Friday, 15 August 2008

Fraternal Societies

Exactly a century ago the Toronto Globe carried an article on page 2 on the election of officers to the Sons of England Benefit Society Supreme Lodge.

Such prominent coverage indicates the importance attached to what The Canadian Encyclopedia (1988) called "the largest and most important English cultural society."

In 1913, just at the peak of migration from England to Canada, the Sons of England had 40,000 members with Lodges across Canada."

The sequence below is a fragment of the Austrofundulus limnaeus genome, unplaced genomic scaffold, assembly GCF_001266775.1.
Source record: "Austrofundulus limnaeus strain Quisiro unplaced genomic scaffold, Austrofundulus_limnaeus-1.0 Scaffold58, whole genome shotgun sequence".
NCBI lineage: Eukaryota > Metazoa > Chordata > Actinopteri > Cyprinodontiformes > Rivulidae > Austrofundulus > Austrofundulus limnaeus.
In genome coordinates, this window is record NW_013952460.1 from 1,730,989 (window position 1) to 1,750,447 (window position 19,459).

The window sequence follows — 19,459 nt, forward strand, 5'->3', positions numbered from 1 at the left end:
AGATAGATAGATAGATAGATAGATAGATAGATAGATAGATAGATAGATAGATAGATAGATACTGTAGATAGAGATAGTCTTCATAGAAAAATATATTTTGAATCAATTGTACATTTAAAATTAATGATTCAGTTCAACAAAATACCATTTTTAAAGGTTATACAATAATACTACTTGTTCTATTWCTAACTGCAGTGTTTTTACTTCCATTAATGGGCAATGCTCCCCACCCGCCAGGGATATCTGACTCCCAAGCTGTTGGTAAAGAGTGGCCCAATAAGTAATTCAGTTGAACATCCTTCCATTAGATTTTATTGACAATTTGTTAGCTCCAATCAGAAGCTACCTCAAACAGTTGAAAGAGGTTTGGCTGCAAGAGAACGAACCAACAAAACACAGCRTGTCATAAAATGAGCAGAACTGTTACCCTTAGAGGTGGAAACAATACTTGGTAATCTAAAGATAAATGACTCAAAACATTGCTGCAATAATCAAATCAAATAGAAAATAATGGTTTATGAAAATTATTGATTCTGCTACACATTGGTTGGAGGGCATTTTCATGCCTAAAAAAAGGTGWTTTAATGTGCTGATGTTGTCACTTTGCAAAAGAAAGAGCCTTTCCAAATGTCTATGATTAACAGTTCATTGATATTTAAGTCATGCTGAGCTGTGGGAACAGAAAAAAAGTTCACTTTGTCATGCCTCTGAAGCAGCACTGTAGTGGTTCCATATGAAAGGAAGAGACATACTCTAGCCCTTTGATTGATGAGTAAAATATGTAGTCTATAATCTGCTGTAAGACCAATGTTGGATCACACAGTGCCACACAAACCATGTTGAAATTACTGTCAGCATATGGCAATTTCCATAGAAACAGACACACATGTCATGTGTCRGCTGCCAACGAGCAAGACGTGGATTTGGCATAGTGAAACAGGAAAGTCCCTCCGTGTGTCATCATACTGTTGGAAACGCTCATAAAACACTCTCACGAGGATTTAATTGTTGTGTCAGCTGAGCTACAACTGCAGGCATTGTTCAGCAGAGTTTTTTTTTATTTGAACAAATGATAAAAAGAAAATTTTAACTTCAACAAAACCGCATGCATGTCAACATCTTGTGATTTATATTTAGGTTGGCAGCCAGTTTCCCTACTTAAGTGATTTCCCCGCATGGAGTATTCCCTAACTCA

These were the days before the social safety net and the Sons played a role as a mutual benefit society, organizing receptions of newcomers, provided medical services and paid unemployment and disability benefits.

Also according to the article "the social evening "At home," was modelled on the English music hall. On these occasions, the Sons were expected to thrill to jingoistic songs, weep at evocations of England, savour warm, dark ale, and revert to regional dialects."

At the BIFHSGO Conference, September 19-21, Glenn Wright will be giving a presentation on Fraternal Societies. Today, September 15, is the final day to take advantage of discount registration, available to all, not just sons of England.

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